Disruptive innovations have certain basic qualities (as detailed in The Innovator’s Dilemma). These include:
- Provide a fundamental change in at least one key characteristic of a product or service that appeals to a market segment with few or no alternatives.
- The fundamental change cannot (or is not likely to) be added as a feature to existing products in mainstream markets.
- The product or service has the potential to rapidly mature and surpass existing technologies delivered by current market leaders.
- The product or service is positioned to take advantage of a fundamental market shift that results in a change to customer/consumer behavior.
- The company has a disruptive business strategy that enable it to aggressively exploit its unique technical advantage.
A classic example of a disruptive innovation was the digital camera, which for years delivered an inferior solution to an underserved segment of the photography market before eventually becoming competitive and then surpassing film-based cameras. Google Glass not only never found its underserved market, but also never seemed concerned with its inability to solve any one problem well for any particular group of users. In many ways, Google Glass felt like an awkward attempt to crowdsource a disruptive innovation, which was best exemplified by the Google ban on facial recognition (which in my opinion may have been the one feature that might have led Google to its underserved market).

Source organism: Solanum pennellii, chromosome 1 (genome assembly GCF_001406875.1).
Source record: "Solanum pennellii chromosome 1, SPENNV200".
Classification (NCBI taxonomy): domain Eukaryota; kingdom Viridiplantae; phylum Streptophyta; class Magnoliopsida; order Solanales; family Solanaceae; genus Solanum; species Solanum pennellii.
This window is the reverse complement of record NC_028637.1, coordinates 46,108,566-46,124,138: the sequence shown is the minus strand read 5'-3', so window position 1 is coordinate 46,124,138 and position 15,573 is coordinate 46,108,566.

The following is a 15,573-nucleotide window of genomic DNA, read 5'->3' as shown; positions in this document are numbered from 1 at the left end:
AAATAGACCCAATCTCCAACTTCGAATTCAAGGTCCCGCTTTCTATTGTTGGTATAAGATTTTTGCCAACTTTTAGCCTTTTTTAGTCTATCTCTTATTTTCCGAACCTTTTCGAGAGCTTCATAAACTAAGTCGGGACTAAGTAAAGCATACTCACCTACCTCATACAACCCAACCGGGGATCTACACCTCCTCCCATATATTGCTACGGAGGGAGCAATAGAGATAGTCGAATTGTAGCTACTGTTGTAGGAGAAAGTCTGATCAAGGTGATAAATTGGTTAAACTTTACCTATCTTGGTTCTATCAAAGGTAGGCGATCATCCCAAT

If Google eventually releases a successful wearable, we might look back at Glass as a worthwhile research project that yielded valuable insight and data. But more likely we will all be wearing our iGlass 5+ years from now, and Google's investment will be a footnote in wearable history.
My personal Google Glass Journey from 2013: